Viking metal kings Amon Amarth arrived on their longboats from the snowy wastes of Sweden two decades ago and haven't looked back since. We captured vocalist and walking man-mountain Johan Hegg to answer your burning questions on Norse mythology, retiring metal bands, beard management and sourcing authentic Viking drinking horns. Well, who else are you gonna ask?
Have you ever thought of doing a full concept album based on stories from the Prose/Poetic Edda or any Norse mythological texts, because I think that would be amazing!
Huw Eggington (Facebook)
“I’ve had a bunch of ideas taken from the Poetic Edda of course. I’m not sure it’s going to be a full concept album but maybe just a couple of songs that I feel could work. I always take a lot of liberties with historical facts; if I want to tell a story, I’ll just modify it a little bit here and there just to make sense. If you go into details, you want to be accurate, so that would be a pretty big project and the ideas I’d have would be pretty massive. It’s something I’d have to sit down and work on for a long time, but I just haven’t had the inspiration for it yet. Sometimes I use the history and mythology as a metaphor for something I want to discuss, maybe something personal, so I’ll alter it a bit to fit the story I want to tell. It doesn’t necessarily have to be super-obvious for everyone but that’s how I work.”
You’ve done dragons, boats, fireworks and onstage battles. What’s the next dream stage prop or gimmick?
Sabrina Tealse (email)
“If I told you, I’d have to kill you! We are constantly trying to evolve and develop our stage show and it’s an ongoing process as we speak, but I don’t want to ruin any surprises so we’ll keep it at that.”
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Who would win in a fight between Vikings and Romans?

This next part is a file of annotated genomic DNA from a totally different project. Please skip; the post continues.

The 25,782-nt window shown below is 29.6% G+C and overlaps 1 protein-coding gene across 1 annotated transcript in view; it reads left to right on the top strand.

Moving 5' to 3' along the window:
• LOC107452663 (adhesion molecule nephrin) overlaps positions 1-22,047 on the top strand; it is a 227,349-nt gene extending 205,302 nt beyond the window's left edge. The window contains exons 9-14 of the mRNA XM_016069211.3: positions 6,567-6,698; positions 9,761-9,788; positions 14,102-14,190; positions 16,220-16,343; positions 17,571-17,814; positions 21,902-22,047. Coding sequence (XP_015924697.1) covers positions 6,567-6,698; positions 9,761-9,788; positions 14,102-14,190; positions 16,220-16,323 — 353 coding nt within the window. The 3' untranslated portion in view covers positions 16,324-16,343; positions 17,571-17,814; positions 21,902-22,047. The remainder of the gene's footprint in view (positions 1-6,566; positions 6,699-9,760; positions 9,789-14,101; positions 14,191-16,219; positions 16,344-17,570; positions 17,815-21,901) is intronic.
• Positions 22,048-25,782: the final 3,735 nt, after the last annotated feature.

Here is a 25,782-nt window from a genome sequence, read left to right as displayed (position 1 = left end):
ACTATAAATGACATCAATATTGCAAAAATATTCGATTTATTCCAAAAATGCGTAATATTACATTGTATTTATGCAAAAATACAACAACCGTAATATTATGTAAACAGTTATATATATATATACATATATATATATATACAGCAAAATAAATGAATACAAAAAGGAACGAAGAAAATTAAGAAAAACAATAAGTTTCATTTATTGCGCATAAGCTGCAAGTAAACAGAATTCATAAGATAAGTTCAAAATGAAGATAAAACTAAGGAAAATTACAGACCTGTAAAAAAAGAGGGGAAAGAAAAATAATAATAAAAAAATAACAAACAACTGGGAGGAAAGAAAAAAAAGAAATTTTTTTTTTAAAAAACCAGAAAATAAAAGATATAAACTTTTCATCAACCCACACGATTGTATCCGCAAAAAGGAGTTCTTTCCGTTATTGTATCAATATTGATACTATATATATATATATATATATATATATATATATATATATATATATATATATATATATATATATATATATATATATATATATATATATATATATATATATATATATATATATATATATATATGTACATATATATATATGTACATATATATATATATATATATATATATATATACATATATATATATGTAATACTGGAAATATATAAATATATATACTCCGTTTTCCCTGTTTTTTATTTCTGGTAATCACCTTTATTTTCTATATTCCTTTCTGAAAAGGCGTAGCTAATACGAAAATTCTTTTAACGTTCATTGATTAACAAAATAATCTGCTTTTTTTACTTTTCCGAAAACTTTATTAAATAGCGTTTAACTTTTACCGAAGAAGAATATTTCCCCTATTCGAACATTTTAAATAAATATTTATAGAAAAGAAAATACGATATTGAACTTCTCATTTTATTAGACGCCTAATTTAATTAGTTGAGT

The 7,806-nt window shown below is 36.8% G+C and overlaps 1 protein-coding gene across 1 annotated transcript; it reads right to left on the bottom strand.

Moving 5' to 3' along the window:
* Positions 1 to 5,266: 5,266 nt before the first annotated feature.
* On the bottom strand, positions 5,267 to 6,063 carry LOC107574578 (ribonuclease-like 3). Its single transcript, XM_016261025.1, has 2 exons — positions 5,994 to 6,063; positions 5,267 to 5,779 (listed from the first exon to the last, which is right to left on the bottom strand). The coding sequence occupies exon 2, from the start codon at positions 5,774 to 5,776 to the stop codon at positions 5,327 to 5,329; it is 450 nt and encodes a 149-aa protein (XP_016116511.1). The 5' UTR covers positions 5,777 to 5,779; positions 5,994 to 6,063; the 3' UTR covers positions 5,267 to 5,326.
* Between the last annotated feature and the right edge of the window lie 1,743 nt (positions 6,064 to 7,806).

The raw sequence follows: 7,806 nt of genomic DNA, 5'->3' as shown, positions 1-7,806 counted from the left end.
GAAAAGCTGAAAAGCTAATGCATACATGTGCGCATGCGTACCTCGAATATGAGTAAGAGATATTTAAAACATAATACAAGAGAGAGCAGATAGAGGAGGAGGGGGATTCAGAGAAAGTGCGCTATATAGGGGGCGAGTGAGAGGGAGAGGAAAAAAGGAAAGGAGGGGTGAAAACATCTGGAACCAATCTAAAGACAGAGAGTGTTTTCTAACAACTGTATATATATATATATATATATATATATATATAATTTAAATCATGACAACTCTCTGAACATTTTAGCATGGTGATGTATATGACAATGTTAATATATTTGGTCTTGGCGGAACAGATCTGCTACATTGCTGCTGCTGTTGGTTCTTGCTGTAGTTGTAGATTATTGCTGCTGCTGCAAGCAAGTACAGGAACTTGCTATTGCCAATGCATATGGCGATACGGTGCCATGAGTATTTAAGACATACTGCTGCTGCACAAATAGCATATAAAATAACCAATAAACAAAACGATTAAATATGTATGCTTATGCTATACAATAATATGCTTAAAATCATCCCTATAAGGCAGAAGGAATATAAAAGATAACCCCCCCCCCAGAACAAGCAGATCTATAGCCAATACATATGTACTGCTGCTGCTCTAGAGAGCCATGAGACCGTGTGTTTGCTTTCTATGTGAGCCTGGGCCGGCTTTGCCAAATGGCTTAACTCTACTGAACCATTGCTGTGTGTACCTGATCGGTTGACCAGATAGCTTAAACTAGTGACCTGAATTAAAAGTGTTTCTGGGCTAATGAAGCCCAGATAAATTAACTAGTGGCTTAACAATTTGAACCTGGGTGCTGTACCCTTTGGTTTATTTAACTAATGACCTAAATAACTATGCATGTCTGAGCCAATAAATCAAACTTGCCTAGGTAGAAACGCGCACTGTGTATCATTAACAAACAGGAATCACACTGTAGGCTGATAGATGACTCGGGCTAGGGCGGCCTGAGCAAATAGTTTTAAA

Mark Vernam (email)
“I think when it comes to fighting spirit, the Vikings definitely have the Romans beat but the Romans had better technology, better equipment and greater numbers so I’d have to say the Romans would win eventually. However, the Romans did lose against the Germanic army, so they were never able to go further north into the Germanic territories and the peoples of Germany and Scandinavia were pretty much the same type of people. Vikings were a lot more tactically skilled than people give them credit for, so maybe they’d stand a pretty good chance, but in an open battle the Romans would outnumber the Vikings.”
When was the last time you were clean-shaven?
“Completely? 1992. I couldn’t tell you the exact date but that’s when I started growing a beard and I haven’t shaved since. I’ve had a goatee at some point but that still counts as a beard.”
Do you ever get sick of the Viking themes and want to write music about other stuff?
Matt Mills (Facebook)
“I don’t know, I could probably write lyrics about other stuff but I think the Viking theme suits this band very well musically and it’s something I feel very passionate about. It’s easy to write about Vikings and I learn new stuff about them all the time, there’s always fun new things if you dig deep enough.”
What’s your favourite song on any of your albums?